Among the better known events were the bombings in Milan and Rome on Dec. 12, 1969. Four bombs killed 16 innocent persons and injured 80. The bombings were blamed on a leftist magazine editor, Giangiacomo Feltrinelli, when bomb-making materials were "found" in his home.
In another notable attack in Bologna on Aug. 2, 1980, a massive explosion in the train station killed 85 people. Blame for the attacks usually fell on communist or leftist/activist groups, from Baader Meinhof to the Red Army Faction.
Over the entire period, hundreds of innocent civilians lost their lives and, not surprisingly, anti-leftist feelings ran high.
However, a dogged investigation by an alert Italian judge, Felice Casson, revealed links not to known activist groups, but to a network of secret "armies," one per country, that received the full co-operation of security agencies and high government officials.
The operation, code-named Gladio, was apparently the brainchild of James Angleton, head of the CIA in the postwar period. To give the operation plausible deniability, the groups were labelled "stay-at-home" forces, which would act as an underground in the event of an invasion of Europe by the Soviet Union.
As far as is currently known, none of the leftist groups blamed for the bombings were actually responsible (including that poor editor).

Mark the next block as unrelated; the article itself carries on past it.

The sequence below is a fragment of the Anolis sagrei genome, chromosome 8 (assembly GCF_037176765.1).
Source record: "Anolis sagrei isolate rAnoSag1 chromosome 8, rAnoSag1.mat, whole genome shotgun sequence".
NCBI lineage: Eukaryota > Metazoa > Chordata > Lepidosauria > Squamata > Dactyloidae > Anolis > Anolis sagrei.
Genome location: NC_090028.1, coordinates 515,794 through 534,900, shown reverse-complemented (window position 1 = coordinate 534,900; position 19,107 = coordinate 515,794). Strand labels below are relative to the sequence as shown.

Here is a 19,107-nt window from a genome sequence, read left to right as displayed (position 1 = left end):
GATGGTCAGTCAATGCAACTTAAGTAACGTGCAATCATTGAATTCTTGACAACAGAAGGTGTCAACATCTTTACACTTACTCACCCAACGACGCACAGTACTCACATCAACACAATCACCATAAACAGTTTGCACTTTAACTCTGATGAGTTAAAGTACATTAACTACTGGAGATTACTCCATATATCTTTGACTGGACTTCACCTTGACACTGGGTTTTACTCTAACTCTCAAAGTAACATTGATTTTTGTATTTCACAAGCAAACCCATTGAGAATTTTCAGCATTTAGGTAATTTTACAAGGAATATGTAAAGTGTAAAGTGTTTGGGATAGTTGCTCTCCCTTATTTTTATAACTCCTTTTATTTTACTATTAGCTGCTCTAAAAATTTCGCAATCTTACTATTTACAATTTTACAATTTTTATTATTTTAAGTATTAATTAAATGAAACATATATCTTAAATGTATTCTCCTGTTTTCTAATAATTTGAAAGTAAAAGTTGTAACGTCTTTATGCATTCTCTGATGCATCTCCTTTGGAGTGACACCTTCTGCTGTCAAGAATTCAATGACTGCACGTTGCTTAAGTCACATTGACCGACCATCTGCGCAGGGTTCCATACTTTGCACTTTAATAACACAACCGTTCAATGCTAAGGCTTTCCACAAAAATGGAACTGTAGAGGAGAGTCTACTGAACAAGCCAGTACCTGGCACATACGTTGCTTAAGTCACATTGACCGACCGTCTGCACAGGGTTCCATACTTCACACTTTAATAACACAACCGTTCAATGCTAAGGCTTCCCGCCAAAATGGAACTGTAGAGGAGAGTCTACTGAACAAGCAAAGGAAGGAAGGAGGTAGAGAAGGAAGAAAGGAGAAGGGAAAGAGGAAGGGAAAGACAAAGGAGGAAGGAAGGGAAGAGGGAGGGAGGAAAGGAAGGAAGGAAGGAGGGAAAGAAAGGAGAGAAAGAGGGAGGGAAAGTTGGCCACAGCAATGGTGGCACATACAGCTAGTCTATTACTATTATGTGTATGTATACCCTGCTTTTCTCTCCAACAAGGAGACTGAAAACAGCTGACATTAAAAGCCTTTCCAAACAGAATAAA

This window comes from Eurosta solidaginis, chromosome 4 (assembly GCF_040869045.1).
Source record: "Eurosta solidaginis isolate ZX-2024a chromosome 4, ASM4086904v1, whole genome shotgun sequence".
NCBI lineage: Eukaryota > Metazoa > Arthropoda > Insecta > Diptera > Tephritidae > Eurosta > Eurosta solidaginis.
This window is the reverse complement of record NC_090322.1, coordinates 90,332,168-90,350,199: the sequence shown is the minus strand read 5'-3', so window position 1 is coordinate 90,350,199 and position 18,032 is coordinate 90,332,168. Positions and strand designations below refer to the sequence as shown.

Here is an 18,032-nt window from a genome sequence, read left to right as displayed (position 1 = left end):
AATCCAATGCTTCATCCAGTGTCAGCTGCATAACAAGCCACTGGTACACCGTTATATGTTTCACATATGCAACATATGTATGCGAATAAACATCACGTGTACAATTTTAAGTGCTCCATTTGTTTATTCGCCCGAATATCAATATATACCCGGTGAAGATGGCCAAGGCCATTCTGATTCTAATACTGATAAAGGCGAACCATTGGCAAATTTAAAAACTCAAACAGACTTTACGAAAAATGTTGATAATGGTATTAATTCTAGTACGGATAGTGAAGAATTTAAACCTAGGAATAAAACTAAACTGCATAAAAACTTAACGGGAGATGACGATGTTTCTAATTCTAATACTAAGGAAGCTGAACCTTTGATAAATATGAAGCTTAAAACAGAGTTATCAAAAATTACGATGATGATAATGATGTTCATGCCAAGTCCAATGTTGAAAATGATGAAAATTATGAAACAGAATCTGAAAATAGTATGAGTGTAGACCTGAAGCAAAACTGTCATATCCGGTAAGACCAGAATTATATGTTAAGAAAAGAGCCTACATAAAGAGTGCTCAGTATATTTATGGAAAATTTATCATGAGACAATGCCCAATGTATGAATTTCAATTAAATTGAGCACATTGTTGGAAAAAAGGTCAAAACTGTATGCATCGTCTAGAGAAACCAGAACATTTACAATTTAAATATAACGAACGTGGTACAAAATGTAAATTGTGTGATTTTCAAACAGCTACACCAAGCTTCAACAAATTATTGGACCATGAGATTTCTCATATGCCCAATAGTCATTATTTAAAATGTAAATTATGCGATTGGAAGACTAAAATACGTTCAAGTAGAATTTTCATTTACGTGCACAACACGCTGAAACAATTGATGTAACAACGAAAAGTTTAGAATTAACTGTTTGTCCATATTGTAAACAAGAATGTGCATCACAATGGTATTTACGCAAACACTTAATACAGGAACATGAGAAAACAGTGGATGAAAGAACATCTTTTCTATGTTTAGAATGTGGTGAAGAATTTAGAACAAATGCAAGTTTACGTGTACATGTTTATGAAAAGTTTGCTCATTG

Gladio was uncovered in Italy and rumblings of the discovery spread through the European media. However, it was not until Aug. 3, 1990, when Italian Prime Minister Giulio Andreotti made a full disclosure to the Italian parliament, that the issue became front page news.
The revelations set off a firestorm of protest in European capitals but only a handful of operatives were ever caught and charged in the ensuing sweep. Other known terrorists seemed to be protected by a judiciary that appeared strangely unwilling to prosecute. The remainder, a vast majority, were never caught.
Revelations of Gladio received little notice in North America. The reason? The U.S. launched Desert Storm in Kuwait one day before Andreotti's announcement. The subsequent news focus was all on the Middle East and lasted long enough for Gladio to die a quiet media death.
Attacks engineered by one group to blame another are called "false flag" operations or, more recently, "synthetic terrorism." As for the CIA, the basic strategy to keep a boogeyman constantly before the public was labelled the "strategy of tension." The purpose of the strategy was to keep the populace herded into a compliant corner of the behavioural pasture while the groups in question were dealt with.
Those who see a parallel between Gladio and the war on terror can hardly be blamed. The latest poll conducted on the key question of 9/11 revealed that 100 million Americans do not believe the official story. In Europe, thanks to Gladio, the level of skepticism is higher.
As for the war on terror, the mainstream media have yet to step out of their cheerleading role.
Kee Dewdney is a London resident.